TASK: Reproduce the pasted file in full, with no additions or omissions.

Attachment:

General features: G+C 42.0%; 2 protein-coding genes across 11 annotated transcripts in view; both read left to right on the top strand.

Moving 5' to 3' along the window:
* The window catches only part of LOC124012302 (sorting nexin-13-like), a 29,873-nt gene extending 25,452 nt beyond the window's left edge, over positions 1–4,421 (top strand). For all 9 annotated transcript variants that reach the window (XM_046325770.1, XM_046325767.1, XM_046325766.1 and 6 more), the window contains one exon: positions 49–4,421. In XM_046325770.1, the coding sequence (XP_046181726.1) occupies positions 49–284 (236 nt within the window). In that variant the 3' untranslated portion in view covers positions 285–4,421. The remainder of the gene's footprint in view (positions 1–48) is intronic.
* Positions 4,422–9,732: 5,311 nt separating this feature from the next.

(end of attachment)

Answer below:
General features: G+C 42.0%; 2 protein-coding genes across 11 annotated transcripts in view; both read left to right on the top strand.

Moving 5' to 3' along the window:
* The window catches only part of LOC124012302 (sorting nexin-13-like), a 29,873-nt gene extending 25,452 nt beyond the window's left edge, over positions 1–4,421 (top strand). For all 9 annotated transcript variants that reach the window (XM_046325770.1, XM_046325767.1, XM_046325766.1 and 6 more), the window contains one exon: positions 49–4,421. In XM_046325770.1, the coding sequence (XP_046181726.1) occupies positions 49–284 (236 nt within the window). In that variant the 3' untranslated portion in view covers positions 285–4,421. The remainder of the gene's footprint in view (positions 1–48) is intronic.
* Positions 4,422–9,732: 5,311 nt separating this feature from the next.